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Re: how to use fft in c++

From: Kire Pudsje
Subject: Re: how to use fft in c++
Date: Fri, 9 Jun 2017 21:15:13 +0200

On Fri, Jun 9, 2017 at 8:19 PM, Progressive <address@hidden> wrote:
At first thank you!

What do you mean by "DEFUN is defining a function"?

Do I have to replace   DEFUN_DLD(testfft, args, nargout, "\testfft\n ")   to
something like   fft(testfft, args, nargout, "\testfft\n ")    ?

I want to call octave from a cpp-file. Matrices and so on work fine but
calling funtctions does not. Now I'm confused anyway..  DEFUN is not a
function I can call?

DEFUN_DLD is a macro that takes care of all the stuff to be able to call a function from octave. You can just use it to define a function and it will do all the necessary stuff without needing to think about it.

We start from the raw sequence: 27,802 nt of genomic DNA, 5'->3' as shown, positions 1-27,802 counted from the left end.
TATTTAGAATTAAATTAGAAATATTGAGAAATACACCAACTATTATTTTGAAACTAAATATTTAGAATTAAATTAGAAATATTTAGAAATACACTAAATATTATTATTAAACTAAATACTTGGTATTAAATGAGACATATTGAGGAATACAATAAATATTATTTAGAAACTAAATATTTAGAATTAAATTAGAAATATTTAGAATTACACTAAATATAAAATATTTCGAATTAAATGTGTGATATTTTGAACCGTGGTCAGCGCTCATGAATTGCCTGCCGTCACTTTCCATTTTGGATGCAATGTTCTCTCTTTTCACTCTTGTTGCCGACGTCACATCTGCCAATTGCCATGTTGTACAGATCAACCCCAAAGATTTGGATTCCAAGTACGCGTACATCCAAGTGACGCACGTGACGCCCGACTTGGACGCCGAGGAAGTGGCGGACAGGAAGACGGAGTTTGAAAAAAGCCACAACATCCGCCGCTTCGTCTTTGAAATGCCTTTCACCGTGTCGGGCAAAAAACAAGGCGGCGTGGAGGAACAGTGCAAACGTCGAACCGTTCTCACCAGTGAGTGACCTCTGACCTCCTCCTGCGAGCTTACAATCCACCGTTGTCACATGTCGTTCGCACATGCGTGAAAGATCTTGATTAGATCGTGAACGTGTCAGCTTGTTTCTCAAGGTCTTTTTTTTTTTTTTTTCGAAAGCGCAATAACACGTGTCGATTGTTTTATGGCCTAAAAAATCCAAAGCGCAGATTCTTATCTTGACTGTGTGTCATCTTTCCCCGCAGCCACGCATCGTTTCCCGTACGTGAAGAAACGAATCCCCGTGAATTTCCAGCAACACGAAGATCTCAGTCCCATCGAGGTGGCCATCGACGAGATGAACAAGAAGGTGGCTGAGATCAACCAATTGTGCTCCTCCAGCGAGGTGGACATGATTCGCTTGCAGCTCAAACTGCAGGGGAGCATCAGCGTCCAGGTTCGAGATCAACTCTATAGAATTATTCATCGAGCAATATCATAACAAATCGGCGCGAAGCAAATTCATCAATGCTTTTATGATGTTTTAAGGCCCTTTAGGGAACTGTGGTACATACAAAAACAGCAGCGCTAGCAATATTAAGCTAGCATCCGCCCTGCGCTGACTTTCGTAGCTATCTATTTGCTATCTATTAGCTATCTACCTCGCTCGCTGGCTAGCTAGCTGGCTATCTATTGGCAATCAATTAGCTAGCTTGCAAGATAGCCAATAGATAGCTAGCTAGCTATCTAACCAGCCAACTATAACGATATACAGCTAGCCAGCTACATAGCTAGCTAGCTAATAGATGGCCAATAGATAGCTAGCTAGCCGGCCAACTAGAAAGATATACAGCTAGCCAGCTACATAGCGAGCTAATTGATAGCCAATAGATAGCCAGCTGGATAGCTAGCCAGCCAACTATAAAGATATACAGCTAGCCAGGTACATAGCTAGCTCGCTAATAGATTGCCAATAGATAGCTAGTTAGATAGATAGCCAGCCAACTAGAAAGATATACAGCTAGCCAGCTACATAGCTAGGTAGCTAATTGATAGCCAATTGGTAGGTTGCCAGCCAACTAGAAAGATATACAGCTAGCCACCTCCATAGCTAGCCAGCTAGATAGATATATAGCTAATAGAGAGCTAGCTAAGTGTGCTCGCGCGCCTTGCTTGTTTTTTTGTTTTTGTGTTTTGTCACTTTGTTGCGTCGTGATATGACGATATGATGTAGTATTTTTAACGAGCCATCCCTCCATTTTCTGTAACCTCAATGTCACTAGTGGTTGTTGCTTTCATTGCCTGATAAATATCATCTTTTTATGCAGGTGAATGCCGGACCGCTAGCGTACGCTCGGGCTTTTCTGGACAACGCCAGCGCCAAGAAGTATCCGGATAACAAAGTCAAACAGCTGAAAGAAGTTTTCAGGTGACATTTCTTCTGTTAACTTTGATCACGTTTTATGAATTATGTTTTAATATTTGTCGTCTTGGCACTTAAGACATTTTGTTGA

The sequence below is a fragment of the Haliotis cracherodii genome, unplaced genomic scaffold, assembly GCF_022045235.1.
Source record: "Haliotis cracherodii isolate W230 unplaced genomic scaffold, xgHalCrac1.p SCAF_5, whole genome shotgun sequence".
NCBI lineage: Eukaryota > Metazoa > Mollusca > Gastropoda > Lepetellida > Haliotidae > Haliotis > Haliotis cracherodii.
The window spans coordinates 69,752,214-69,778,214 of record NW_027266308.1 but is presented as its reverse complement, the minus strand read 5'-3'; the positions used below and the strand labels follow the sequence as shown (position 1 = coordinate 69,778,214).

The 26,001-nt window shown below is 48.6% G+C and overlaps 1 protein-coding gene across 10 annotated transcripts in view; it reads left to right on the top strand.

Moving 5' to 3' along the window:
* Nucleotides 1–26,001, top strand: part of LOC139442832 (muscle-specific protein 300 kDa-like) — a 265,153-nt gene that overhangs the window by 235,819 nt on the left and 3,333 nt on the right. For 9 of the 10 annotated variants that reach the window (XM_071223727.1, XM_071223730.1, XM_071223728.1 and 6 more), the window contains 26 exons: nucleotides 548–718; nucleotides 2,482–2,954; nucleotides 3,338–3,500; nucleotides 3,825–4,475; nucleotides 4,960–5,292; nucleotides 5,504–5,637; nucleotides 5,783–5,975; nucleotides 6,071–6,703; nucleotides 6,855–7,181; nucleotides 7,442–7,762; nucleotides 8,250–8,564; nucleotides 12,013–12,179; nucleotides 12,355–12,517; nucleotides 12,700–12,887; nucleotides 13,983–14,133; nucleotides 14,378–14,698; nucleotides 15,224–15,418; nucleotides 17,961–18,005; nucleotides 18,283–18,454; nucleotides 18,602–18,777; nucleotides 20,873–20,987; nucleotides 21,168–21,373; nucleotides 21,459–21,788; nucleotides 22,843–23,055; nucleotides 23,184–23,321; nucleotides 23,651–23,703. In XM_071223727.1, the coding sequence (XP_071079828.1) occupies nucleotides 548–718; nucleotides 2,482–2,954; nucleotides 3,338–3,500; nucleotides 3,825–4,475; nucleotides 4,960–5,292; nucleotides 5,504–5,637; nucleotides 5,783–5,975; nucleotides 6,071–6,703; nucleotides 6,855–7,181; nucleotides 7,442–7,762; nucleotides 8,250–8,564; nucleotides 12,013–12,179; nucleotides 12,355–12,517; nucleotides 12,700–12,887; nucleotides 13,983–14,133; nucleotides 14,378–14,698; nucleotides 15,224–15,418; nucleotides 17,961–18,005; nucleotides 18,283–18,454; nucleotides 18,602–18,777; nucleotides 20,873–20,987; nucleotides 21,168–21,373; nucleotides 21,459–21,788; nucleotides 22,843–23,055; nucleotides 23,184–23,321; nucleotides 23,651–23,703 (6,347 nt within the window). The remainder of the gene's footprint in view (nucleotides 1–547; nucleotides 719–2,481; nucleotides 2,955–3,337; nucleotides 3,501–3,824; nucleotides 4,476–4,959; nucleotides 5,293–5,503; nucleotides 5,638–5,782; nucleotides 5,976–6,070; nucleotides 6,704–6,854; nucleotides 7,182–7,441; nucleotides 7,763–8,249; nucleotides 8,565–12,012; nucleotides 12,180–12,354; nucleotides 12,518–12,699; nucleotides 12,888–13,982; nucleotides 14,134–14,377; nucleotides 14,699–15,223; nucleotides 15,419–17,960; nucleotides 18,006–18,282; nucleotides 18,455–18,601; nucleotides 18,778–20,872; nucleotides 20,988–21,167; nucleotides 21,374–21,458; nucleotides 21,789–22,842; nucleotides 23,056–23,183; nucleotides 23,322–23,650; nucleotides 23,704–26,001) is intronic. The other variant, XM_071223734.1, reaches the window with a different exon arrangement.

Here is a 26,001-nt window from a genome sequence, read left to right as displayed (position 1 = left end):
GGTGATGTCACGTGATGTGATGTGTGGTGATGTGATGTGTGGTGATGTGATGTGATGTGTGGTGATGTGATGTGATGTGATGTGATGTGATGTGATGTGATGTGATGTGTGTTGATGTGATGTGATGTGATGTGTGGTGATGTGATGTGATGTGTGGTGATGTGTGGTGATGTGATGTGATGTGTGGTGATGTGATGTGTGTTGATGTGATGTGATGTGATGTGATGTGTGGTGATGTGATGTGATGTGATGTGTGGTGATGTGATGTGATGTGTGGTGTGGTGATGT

However as you just need to call it from C++ and not from octave, you do not need all the extras.
The example that has been given before, that I think is confusing you (sorry I am too lazy to look up the reference to the mail), was to show that when fft is called from octave and Ffft is called from C, they both give the same results. To check this (and this is the part that confuses you, I think), he needed to call this C function from octave, to get the results and compare them.

FYI from the manual:
Included by oct.h is a definition for the macro DEFUN_DLD which creates a dynamically loaded function. This macro takes four arguments:
  1. The function name as it will be seen in Octave,
  2. The list of arguments to the function of type octave_value_list,
  3. The number of output arguments, which can and often is omitted if not used, and
  4. The string to use for the help text of the function.
The return type of functions defined with DEFUN_DLD is always octave_value_list

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